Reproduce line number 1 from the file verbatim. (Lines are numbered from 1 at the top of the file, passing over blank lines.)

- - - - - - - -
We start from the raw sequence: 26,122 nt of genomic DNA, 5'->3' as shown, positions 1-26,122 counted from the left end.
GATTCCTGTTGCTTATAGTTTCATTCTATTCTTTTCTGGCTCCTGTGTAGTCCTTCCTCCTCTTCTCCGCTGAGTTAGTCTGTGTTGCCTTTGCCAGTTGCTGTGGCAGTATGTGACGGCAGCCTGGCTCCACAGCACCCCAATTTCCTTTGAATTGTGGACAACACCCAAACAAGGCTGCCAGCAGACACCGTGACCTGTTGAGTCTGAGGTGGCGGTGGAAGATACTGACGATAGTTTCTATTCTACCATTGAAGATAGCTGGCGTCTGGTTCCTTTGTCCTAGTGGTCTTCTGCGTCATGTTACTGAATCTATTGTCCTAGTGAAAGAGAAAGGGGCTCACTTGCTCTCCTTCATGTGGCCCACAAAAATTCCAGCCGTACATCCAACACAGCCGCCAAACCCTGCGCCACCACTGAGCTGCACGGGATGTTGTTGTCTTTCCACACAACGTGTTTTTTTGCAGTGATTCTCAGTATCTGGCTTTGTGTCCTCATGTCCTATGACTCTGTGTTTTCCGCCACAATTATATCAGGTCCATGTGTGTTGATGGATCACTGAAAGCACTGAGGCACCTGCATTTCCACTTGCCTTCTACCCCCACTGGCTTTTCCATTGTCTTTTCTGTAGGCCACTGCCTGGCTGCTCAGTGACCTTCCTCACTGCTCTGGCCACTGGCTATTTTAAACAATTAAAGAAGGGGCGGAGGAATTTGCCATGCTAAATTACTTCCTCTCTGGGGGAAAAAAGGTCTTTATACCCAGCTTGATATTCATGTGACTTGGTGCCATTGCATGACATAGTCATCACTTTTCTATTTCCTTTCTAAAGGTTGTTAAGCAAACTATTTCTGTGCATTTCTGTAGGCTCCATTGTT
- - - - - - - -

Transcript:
We start from the raw sequence: 26,122 nt of genomic DNA, 5'->3' as shown, positions 1-26,122 counted from the left end.